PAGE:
SciELO - Scientific Electronic Library Online

 
vol.59 issue2Relationship between the morphologic alterations of vocal cords from adult autopsies and the cause of deathAnatomic study of the dorsal arterial system of the hand author indexsubject indexarticles search
Home Pagealphabetic serial listing  

Revista do Hospital das Clínicas

Print version ISSN 0041-8781

Abstract

ALVES, Claudia Helena Bastos da Silva et al. Growth and puberty after treatment for acute lymphoblastic leukemia. Rev. Hosp. Clin. [online]. 2004, vol.59, n.2, pp. 67-70. ISSN 0041-8781.  http://dx.doi.org/10.1590/S0041-87812004000200004.

Over the last 20 years, after combining treatment of chemotherapy and radiotherapy, there has been an improvement in the survival rate of acute lymphoblastic leukemia patients, with a current cure rate of around 70%. Children with the disease have been enrolled into international treatment protocols designed to improve survival and minimize the serious irreversible late effects. Our oncology unit uses the international protocol: GBTLI LLA-85 and 90, with the drugs methotrexate, cytosine, arabinoside, dexamethasone, and radiotherapy. However, these treatments can cause gonadal damage and growth impairment. PATIENTS AND METHOD: The authors analyzed 20 children off therapy in order to determine the role of the various doses of radiotherapy regarding endocrinological alterations. They were divided into 3 groups according to central nervous system prophylaxis: Group A underwent chemotherapy, group B underwent chemotherapy plus radiotherapy (18 Gy), and group C underwent chemotherapy plus radiotherapy (24 Gy). Serum concentrations of LH, FSH, GH, and testosterone were determined. Imaging studies included bone age, pelvic ultrasound and scrotum, and skull magnetic resonance imaging. RESULTS: Nine of the patients who received radiotherapy had decreased pituitary volume. There was a significant difference in the response to GH and loss of predicted final stature (Bayley-Pinneau) between the 2 irradiated groups and the group that was not irradiated, but there was no difference regarding the radiation doses used (18 or 24 Gy). The final predicted height (Bayley-Pinneau) was significantly less (P = 0.0071) in both groups treated with radiotherapy. Two girls had precocious puberty, and 1 boy with delayed puberty presented calcification of the epididymis. CONCLUSION: Radiotherapy was been responsible for late side effects, especially related to growth and puberty.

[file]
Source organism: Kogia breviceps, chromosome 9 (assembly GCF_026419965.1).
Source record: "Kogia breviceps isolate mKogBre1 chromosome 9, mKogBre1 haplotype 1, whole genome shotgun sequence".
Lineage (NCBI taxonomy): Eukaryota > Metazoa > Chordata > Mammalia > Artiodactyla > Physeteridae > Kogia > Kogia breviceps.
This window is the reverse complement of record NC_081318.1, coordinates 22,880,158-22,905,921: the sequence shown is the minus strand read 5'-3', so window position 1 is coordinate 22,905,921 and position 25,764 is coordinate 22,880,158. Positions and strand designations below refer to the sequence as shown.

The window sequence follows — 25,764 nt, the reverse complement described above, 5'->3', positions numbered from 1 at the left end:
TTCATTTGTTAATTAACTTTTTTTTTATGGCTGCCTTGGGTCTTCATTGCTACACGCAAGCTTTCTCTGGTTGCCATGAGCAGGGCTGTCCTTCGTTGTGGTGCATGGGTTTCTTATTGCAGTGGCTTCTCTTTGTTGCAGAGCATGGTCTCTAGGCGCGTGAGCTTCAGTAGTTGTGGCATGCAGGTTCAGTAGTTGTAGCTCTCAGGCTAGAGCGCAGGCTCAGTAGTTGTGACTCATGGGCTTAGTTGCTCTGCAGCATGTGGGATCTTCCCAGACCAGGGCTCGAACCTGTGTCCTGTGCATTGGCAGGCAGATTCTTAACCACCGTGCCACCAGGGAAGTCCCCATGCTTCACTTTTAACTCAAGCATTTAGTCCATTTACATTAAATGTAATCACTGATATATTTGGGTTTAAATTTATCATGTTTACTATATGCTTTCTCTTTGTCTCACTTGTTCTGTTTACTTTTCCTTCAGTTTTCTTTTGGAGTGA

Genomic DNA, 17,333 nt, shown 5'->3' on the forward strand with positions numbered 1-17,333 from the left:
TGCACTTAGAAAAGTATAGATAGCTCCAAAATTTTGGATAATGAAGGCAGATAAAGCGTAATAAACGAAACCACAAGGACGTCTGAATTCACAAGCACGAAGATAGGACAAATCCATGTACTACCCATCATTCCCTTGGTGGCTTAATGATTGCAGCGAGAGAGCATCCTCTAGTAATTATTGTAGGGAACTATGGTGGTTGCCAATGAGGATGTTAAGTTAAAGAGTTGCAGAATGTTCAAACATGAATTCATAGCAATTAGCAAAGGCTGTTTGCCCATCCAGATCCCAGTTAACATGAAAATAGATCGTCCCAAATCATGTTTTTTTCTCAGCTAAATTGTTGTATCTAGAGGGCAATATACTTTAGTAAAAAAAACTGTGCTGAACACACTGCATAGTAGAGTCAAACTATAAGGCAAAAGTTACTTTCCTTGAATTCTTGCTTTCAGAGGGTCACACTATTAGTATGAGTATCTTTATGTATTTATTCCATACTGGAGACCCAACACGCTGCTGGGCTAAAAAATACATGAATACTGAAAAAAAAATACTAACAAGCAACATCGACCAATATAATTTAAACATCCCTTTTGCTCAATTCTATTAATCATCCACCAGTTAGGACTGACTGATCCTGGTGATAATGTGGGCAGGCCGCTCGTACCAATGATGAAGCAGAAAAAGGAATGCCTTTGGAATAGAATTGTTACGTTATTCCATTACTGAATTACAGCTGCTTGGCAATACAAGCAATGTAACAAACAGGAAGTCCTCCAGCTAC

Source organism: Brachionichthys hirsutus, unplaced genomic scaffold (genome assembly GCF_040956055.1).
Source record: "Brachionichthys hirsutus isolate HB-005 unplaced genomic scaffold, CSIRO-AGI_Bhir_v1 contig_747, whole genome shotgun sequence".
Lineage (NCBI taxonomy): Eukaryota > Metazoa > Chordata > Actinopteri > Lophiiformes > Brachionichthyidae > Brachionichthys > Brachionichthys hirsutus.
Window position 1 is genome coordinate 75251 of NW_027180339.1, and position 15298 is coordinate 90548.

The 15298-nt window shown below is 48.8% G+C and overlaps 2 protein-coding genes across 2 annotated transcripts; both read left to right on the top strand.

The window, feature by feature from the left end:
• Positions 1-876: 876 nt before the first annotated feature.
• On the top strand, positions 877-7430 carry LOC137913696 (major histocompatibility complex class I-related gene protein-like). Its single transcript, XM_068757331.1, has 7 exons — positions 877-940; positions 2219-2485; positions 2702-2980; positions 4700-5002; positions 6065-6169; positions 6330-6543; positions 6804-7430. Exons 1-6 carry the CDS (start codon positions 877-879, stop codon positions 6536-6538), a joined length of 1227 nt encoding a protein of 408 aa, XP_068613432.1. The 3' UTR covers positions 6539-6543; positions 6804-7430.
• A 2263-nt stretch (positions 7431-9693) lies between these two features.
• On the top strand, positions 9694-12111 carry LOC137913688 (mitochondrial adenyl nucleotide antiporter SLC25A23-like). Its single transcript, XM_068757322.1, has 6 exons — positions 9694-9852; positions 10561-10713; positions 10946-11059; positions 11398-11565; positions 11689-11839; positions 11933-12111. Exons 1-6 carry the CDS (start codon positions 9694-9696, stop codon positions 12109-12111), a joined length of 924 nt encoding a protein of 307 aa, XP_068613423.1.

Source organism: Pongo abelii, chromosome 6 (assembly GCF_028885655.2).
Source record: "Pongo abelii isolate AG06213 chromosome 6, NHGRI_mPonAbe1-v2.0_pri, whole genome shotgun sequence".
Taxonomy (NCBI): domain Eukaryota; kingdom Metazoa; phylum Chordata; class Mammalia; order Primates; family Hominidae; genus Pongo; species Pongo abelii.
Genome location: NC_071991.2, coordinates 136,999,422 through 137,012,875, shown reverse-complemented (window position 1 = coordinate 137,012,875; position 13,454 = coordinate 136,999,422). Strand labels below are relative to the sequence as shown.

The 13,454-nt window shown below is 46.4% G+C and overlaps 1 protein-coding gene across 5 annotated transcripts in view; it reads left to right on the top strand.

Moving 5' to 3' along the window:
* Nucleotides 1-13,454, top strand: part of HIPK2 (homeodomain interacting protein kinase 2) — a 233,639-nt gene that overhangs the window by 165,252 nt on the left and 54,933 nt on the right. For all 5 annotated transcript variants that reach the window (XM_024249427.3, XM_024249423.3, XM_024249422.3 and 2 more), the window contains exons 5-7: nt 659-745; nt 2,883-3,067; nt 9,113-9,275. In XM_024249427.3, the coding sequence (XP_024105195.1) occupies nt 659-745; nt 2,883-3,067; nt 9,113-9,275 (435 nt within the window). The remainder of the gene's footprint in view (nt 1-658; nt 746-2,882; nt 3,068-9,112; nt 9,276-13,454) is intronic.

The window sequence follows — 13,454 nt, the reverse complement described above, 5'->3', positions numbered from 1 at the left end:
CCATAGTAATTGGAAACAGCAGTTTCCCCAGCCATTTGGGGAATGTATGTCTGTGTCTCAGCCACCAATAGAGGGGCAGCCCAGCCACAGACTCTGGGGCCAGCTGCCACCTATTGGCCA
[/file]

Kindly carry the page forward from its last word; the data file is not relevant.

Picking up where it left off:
Keywords : Endocrine dysfunction in lymphoblastic leukemia; Growth and acute leukemia; Puberty in lymphoblastic leukemia.

        · abstract in Portuguese     · text in English     · pdf in English